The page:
"It's hard to teach that part," Stottlemyre said of Alcantara's intensity. "I would love to pass that on to the others. "He gets that killer instinct when they are in the heat of that battle. That guy on the other side is good, too.
"But when he is in the game, the ultimate animal just comes out. The competitive 'I want to beat you, kill you and win at all costs.' He has always had that in him, but it started to come out now because he is getting [his pitches] in the zone."
Signed at age 17
Alcantara, a native of the Dominican Republic, signed with the Cardinals in 2013. He always received praise for his elite fastball, but scouts noted his inconsistency and lack of command.
The Cardinals had planned to develop Alcantara as a starter, but he likely was headed for a bullpen role if his skills didn't develop.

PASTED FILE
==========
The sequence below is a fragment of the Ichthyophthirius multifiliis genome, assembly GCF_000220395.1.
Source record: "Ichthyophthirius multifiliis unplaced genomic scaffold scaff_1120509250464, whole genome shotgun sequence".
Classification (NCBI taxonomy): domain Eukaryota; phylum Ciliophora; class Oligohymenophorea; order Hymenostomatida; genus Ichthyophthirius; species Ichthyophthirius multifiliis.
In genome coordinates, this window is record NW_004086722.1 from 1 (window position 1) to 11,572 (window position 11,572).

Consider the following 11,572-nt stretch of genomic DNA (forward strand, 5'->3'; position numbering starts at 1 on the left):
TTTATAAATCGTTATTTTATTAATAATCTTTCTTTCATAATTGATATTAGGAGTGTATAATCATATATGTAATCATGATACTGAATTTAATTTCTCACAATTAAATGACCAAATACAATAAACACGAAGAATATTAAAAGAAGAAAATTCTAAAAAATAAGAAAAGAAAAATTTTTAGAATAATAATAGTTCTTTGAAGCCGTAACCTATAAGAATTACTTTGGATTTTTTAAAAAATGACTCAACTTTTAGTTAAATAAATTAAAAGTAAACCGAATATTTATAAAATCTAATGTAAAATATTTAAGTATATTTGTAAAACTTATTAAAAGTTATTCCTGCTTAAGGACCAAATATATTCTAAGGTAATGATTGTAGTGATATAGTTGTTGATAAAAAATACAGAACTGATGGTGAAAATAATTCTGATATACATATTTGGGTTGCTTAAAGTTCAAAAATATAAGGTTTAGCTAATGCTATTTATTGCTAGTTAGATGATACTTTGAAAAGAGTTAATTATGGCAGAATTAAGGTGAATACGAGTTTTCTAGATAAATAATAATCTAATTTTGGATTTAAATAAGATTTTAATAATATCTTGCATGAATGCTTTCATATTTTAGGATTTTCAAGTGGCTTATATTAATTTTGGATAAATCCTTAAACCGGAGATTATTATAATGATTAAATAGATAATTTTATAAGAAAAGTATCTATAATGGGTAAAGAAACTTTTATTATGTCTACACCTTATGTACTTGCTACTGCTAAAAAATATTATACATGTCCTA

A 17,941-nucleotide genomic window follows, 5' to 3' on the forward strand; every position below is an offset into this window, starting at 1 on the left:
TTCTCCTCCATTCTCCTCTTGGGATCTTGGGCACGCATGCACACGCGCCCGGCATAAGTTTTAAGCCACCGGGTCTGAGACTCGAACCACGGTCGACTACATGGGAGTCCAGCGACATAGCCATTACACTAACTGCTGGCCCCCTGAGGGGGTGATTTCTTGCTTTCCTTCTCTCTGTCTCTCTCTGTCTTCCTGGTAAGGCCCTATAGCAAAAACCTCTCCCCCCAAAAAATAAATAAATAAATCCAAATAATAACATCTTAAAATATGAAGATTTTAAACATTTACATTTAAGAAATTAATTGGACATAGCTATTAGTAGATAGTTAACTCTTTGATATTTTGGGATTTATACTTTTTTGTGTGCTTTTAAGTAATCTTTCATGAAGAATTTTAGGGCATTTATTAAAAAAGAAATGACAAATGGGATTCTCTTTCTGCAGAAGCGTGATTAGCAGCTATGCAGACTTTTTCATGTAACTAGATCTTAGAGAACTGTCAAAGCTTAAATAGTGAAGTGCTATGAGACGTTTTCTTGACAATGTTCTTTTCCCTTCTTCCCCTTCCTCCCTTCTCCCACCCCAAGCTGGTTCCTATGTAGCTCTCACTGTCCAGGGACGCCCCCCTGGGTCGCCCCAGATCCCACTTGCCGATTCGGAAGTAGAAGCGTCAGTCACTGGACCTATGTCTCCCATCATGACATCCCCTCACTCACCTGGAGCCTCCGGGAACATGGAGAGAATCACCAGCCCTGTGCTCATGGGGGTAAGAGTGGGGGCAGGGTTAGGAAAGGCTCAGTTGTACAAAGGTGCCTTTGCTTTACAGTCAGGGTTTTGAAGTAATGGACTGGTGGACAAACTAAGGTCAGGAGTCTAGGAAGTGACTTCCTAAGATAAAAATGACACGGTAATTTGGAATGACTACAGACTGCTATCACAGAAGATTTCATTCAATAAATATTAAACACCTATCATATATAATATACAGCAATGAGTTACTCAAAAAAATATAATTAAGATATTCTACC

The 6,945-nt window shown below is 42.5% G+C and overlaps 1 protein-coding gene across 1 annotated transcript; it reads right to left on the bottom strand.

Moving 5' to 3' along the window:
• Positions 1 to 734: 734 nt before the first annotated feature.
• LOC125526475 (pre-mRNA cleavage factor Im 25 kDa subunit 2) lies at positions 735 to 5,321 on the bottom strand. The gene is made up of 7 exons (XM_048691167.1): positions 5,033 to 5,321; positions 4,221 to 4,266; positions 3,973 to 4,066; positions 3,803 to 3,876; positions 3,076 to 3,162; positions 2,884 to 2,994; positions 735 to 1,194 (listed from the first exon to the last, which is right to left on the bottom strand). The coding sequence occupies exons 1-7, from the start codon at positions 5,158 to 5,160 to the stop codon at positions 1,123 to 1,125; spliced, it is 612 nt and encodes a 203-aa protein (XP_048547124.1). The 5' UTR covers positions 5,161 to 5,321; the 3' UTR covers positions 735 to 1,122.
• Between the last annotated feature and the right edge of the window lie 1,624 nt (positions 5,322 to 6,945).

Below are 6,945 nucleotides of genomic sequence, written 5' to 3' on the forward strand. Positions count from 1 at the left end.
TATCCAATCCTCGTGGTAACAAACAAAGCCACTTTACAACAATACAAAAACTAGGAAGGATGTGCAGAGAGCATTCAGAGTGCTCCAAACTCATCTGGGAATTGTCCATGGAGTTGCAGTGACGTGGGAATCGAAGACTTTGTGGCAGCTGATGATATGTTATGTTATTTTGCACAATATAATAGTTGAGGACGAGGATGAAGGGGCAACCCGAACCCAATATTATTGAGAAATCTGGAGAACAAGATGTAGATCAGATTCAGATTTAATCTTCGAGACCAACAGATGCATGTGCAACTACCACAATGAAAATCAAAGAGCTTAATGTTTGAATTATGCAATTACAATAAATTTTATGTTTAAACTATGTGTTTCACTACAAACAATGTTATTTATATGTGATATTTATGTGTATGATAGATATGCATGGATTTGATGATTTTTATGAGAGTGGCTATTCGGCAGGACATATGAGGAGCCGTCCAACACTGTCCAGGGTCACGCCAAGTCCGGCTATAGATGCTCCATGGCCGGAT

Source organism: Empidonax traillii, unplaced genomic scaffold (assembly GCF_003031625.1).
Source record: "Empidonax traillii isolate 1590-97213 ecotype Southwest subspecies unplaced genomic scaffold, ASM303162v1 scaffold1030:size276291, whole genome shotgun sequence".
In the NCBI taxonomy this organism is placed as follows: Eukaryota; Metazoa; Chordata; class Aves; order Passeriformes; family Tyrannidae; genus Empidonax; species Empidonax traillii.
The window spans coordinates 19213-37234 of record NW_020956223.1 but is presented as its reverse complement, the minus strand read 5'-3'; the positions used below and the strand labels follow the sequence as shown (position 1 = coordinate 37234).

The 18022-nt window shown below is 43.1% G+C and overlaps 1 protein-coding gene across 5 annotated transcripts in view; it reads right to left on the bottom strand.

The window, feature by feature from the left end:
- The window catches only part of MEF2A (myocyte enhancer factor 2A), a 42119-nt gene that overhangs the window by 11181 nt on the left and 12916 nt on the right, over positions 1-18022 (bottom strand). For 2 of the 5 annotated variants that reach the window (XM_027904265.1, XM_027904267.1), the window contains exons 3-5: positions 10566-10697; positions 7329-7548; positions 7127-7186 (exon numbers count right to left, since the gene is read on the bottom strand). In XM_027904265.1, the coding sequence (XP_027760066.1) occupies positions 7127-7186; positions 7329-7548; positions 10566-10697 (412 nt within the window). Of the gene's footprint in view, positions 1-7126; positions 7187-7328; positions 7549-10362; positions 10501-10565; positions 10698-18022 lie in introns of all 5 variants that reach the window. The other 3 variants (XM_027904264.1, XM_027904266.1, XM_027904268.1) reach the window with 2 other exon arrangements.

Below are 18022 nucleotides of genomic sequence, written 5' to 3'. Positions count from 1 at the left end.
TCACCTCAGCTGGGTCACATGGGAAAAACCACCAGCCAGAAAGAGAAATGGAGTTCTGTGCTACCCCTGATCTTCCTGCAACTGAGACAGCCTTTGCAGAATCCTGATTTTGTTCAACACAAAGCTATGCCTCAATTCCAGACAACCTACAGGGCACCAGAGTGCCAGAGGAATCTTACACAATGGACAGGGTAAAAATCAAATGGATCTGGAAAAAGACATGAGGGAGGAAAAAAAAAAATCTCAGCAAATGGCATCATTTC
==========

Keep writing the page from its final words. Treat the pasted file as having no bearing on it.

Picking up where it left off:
Alcantara went 1-9 with a 3.97 ERA in his first minor league season. He made his MLB debut in 2017 for the Cardinals. The Cardinals then traded Alcantara, Daniel Castona, Zac Gallen and Magneuris Sierra to the Marlins later that same year in exchange for Ozuna.
Alcantara went 8-17 with a 3.81 ERA in his first two seasons with the Marlins. He improved to 3-2 with a 3.00 ERA in the COVID-19-shortened 2020 season.
He logged a 3.19 ERA in an MLB-high 33 starts in 2021. Then came his elite 2022 campaign.
Early critics said Alcantara needed to work on his changeup and breaking pitches. He now considers that changeup, with speeds up to 95 mph and is the hardest-thrown in baseball -- one of his "biggest weapons."
He also says he has enough confidence to throw 130 to 150 pitches in a single game, well beyond the threshold with which most managers are comfortable.
He throws changeups 26.4% of the time, according to Statcast. About 25% of his pitches are four-seam fastballs, while 24% are sinkers and 23% are sliders.
The changeup is his best strikeout pitch. MLB hitters have a paltry .147 batting average against that pitch, which surpassed the sinker as his most-issued offering.
He also throws the changeup nearly 15% more often than he did over his first four MLB seasons.